If you are interested in losing weight or are otherwise into fitness and toning your body to make it look the way you want, you probably know all about diets. With so many different diets out there, it can be difficult to know which are the easiest and most effective. New diets seem to pop up all the time to replace yesterday’s diets, so it can be difficult to keep up with all of them.
Traditional diets focus on avoiding certain foods while eating more of other foods instead. It’s possible that you may or may not lose weight on these diets, but what is for sure is that they are very difficult to follow. Depriving yourself of all the foods you like to eat and only being able to eat certain foods that are a lot less appealing may work for a little while, but it is a recipe for failure in the long term. Fortunately, there is a different kind of dieting that stands out from all the other diets you’ve heard about. It’s called flexible dieting.
The first question you probably are wondering about is what is flexible dieting. Before answering that question, let’s clear up a misconception. Flexible dieting isn’t actually a diet at all. It’s more of a concept or a philosophy of eating. With this kind of “diet,” you are actually allowed to eat whatever you want. The key is that whatever you eat has to fit your nutritional goals, or the macronutrient levels you are trying to hit.
Macronutrients are what make up most of what we eat. The three main macronutrients are carbohydrates, fats and proteins. We need each of these macronutrients in our diets in certain ratios. Rather than counting calories as a traditional diet might do, a flexible diet involves tracking these macronutrients to make sure you are reaching the targets you have set for yourself.
The beauty of this kind of dieting is that you don’t have worry about what kinds of foods you are eating or not eating as long as you are eating in accordance with your macronutrient targets. You don’t have to avoid that bowl of ice cream because it has fat or skip the burger because it contains carbohydrates. What counts is making sure you are meeting your targets for the right amount of carbohydrates, fat, and protein.
Reflecting the idea of eating based on macronutrient counts is another term often associated with flexible dieting, which is “if it fits your macros” or IIFYM. What this means is that you are able to choose any food you would like to eat as long as the foods you choose are in line with your macronutrient goals. All you have to know is how many grams of carbs, how many grams of fat and how many grams of protein the foods you are choosing have. As long as it doesn’t put you over specific targets you design for yourself in line with recommended amounts and the goals you are trying to achieve, those foods are perfectly safe to eat. Finding good flexible dieting IIFYM strategies can be a lot simpler than with other kinds of diets.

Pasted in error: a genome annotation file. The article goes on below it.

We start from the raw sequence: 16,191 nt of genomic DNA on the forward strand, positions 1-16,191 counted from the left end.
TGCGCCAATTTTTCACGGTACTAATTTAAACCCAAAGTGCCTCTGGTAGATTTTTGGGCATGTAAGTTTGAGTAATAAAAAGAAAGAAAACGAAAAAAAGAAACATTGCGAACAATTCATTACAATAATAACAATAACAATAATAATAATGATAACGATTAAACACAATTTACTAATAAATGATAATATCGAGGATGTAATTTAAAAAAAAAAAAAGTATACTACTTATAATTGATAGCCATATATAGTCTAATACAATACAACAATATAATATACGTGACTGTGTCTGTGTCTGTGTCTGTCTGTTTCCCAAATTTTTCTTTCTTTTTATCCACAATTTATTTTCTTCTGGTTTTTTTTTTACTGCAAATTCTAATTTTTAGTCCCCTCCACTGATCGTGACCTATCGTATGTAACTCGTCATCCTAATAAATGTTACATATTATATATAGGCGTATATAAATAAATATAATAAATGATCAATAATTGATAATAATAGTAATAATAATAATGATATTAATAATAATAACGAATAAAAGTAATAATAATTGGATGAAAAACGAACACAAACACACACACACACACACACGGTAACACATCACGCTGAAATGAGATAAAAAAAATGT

How do you decide what ratios of each macronutrient you should aim for? Well, part of it depends on recommended guidelines from nutritional professionals. The standard guidelines from the 2010 Dietary Guidelines for Americans recommend that carbohydrates make up from 45-65 percent of a diet, fat makes up 20-35 percent and protein makes up from 10-35 percent. But those standard recommendations may need to be adjusted depending on your goals. If you would like to lose weight, you may need to cut fat and/or carbs. If you want to put on muscle, you’ll want to increase your protein intake. It all depends on what your desires for body composition are.
To begin with a flexible diet, you’ll need to calculate how many grams of each macronutrient you require daily. It depends on a number of factors including your health, metabolism and lifestyle. For more details on these factors and some formulas you can use to determine where you should set your macro counts, click here. You will then need to actually keep track of the macros in the foods you eat, which you can do with the help of an app such as MyFitnessPal.
What are some of the most of important benefits of the flexible diet? Probably the number one benefit is that the diet is effective. Contrary to what certain infomercials might want you to believe, the only way to truly lose weight is to burn more calories than you bring in. Tracking your macros helps make sure you stay within the caloric limits that will help you achieve your goals without preventing you from eating the kinds of food you want to eat.
A flexible diet also lives up to its name by bringing with it a great deal of flexibility. You don’t have to just stick with foods that are considered “healthy,” meaning the next time your family wants to head out for dinner at a restaurant, you can join them.
The flexible diet is also something you can stick with for the long haul. Since you don’t have limit yourself to “cheat days” that come just one day a week or avoid all of the foods you’ve always loved eating, it makes it more likely you will find the motivation to stay with the diet and achieve the goals you are dreaming of.
The flexible diet offers many advantages over other kinds of diets. Unlike most diets, it doesn’t deprive you of any specific foods or control the kind of foods you are allowed to eat. Flexible dieting IIFYM can be an excellent choice for achieving a variety of body composition goals such as losing weight and gaining muscle. Instead of just asking what is flexible dieting, why not try it for yourself and see the advantages of going with a “diet” that is actually a philosophy of eating?